Example. We are now able to construct a perspective drawing of a chessboard given the image of the first square. The chessboard contains two families of obvious parallel lines, namely the horizontal and vertical directions. But the diagonals of the chessboard are also parallel. Hence we obtain four points on the vanishing line on $E’$, one for each parallel family. These allow us to construct the perspective projection.

Construction of a perspective image of a chessboard

Construction of a perspective image of a chessboard.

Question. Can you construct the perspective image of the first square given the position of the chessboard, your position (the “eye” point), and the position of the plane projected onto?

Now let us turn to the analytic treatment of the above example. Let the two planes and the point be the following:

E &=
\left\{ \begin{pmatrix}x_1\\x_2\\x_3\end{pmatrix} \in \R^3 \,|\, x_3=0 \right\}, \\
E’ &=
\left\{ \begin{pmatrix}x_1\\x_2\\x_3\end{pmatrix} \in \R^3 \,|\, x_1=0 \right\} \text{, and} \\
P &= \begin{pmatrix}-1\\ 0\\1 \end{pmatrix}.

As the planes are two dimensional subspaces we assign two coordinates to each of the points on either of the planes, i.e. $A = \tbinom{a_1}{a_2}$ and $A’ = \tbinom{a_1′}{a_2′}$. We calculate the coordinates of $A’$ from $A$ by considering the line through $A$ and $P$ and its intersection point with $E’$. Thus we need to solve:

&\begin{pmatrix} a_1\\a_2\\ 0 \end{pmatrix} +
\lambda (\rvector{-1\\ 0\\1} – \rvector{a_1\\a_2\\ 0}) = \rvector{0\\a_1’\\a_2′} \\
a_1 + \lambda(-1-a_1) = 0 \quad \Rightarrow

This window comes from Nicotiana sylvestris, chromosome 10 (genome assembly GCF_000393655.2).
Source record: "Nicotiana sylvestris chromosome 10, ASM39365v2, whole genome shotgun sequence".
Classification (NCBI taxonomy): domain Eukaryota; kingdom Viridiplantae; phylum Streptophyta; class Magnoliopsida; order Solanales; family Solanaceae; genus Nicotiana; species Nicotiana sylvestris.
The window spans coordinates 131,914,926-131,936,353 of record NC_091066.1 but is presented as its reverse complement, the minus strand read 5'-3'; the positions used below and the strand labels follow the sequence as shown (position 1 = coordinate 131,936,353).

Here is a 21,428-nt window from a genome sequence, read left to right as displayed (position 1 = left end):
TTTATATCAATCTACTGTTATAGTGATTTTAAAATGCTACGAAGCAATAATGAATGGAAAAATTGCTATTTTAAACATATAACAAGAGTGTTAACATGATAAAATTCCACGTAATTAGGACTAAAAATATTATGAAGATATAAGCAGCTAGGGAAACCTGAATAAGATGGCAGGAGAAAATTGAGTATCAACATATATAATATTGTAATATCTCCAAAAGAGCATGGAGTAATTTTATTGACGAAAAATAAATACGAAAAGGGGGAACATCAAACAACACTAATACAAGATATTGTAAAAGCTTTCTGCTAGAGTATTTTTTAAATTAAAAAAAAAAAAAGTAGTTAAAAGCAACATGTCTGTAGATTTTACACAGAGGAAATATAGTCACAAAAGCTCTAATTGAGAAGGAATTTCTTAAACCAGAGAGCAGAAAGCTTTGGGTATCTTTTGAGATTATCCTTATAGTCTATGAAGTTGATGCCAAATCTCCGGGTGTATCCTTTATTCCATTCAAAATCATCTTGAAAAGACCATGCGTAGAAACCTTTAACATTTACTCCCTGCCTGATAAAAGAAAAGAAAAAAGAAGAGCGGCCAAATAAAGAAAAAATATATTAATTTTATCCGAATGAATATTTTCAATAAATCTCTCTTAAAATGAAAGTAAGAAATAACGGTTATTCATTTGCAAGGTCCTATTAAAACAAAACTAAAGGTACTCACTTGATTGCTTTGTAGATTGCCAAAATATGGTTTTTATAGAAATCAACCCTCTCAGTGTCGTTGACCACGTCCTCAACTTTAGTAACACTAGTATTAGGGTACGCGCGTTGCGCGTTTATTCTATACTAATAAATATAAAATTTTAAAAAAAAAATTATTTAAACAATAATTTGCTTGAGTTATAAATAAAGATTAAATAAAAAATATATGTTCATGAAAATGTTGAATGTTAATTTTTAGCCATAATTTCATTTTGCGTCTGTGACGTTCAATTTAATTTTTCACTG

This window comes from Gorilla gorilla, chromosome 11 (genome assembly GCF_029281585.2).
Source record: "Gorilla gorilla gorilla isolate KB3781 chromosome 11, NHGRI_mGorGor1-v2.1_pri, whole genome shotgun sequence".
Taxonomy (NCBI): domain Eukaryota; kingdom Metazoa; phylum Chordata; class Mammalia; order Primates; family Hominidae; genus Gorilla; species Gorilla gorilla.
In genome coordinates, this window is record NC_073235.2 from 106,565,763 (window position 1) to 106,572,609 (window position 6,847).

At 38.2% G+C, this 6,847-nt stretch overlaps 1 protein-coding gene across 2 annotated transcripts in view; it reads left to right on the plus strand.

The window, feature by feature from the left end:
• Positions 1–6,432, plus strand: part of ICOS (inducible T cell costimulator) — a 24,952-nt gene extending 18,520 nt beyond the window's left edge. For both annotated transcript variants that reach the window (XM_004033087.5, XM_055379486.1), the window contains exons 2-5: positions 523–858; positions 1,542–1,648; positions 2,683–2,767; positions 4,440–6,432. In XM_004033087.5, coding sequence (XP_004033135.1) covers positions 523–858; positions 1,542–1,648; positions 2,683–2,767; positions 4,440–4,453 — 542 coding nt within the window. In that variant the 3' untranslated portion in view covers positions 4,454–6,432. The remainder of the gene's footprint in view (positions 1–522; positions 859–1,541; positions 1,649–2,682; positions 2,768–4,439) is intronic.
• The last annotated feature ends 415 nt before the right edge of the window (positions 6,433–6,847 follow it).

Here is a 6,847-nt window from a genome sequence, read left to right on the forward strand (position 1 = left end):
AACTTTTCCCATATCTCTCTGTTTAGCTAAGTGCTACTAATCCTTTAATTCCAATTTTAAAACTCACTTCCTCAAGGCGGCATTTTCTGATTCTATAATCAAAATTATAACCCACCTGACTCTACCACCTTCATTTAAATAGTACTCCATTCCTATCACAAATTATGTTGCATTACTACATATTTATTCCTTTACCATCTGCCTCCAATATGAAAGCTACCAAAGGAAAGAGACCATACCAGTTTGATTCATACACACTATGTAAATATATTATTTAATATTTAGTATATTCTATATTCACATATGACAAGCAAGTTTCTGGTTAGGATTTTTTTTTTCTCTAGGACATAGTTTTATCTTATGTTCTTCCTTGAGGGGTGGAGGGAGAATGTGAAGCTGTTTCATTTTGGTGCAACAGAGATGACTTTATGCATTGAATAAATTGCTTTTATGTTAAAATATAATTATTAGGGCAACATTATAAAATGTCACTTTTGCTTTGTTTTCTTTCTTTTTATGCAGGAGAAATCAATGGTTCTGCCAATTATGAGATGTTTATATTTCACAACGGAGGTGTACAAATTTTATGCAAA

\lambda = \frac{a_1}{1+a_1}.

Hence we obtain

a_1′ &= a_2 + \frac{a_1}{ 1+a_1}(-a_2) = \frac{a_2}{1+a_1} \\
a_2′ &= 0 + \frac{a_1}{1+a_1}(1-0) = \frac{a_1}{1+a_1} \quad \text{and thus} \\
A’ &= \pi(A) = \frac{1}{1+a_1} \rvector{ a_2\\a_1}.

Whenever there is a fractional linear transformation it is worth to introduce homogeneous coordinates to linearize the equations, i.e. introduce $\svector{b_1\\b_2\\b_3}$ with $b_3 \neq 0$ for $\svector{a_1\\a_2}$ (unique up to non-zero scaling) with $a_1 = \tfrac{b_1}{b_3}$ and $a_2 = \tfrac{b_2}{b_3}$. Similarly, $\svector{b_1’\\b_2’\\b_3′}$ with $b_3′ \neq 0$ for $\svector{a_1’\\a_2′}$ with $a_1′ = \tfrac{b_1′}{b_3′}$ and $a_2′ = \frac{b_2′}{b_3′}$. If we then look back at Equation \ref{eqfract} we obtain the following relation between the homogeneous coordinates:

&\frac{b_1′}{b_3′} = a_1′ = \frac{a_2}{1+a_1} = \frac{b_2/b_3}{1+b_1/b_3} =
\quad \text{and}\\
&\frac{b_2′}{b_3′} = a_2′ = \frac{a_1}{1+a_1} = \frac{b_1/b_3}{1+b_1/b_3} =
\frac{b_1}{b_1+b_3} \\
\Rightarrow \quad&
b_1′ = b_2,\;
b_2′ = b_1,\;
b_3′ = b_1 + b_3.

Hence in homogeneous coordinates the projection has become a linear(!) map:

\rvector{b_1\\b_2\\b_3} \; \mapsto \rvector{b_1’\\b_2’\\b_3′} =

But what happens to the vanishing line $\ell_E$? The points on the vanishing line have coordinates $\svector{-1\\a_2}$. Introducing homogeneous coordinates this amounts to $\svector{b_1\\b_2\\b_3}$ with $b_3 \neq 0$ and $\tfrac{b_1}{b_3} = -1$. Thus $b_1 + b_3 = 0$ and in particular $b_1 \neq 0$. For the image of such a point under the projection these conditions imply:

\rvector{b_1\\b_2\\b_3} = \rvector{b_2\\b_1\\b_1+b_3} = \rvector{b_2\\b_1\\ 0}.

The image point does not correspond to a point on the plane, because the last coordinate is zero contradicting the assumption $b_3′ \neq 0$ for the homogeneous coordinates of points on $E’$. But since $b_1 \neq 0$ these coordinates may be interpreted as homogeneous coordinates of a line, namely, the line at infinity $\ell_\infty’$ added to the plane $E’$.

Question. What are the images of the line $\ell_\infty$ if we assign homogeneous coordinates $\svector{b_1\\b_2\\ 0}$ with $b_1 \neq 0$ to the points on the line?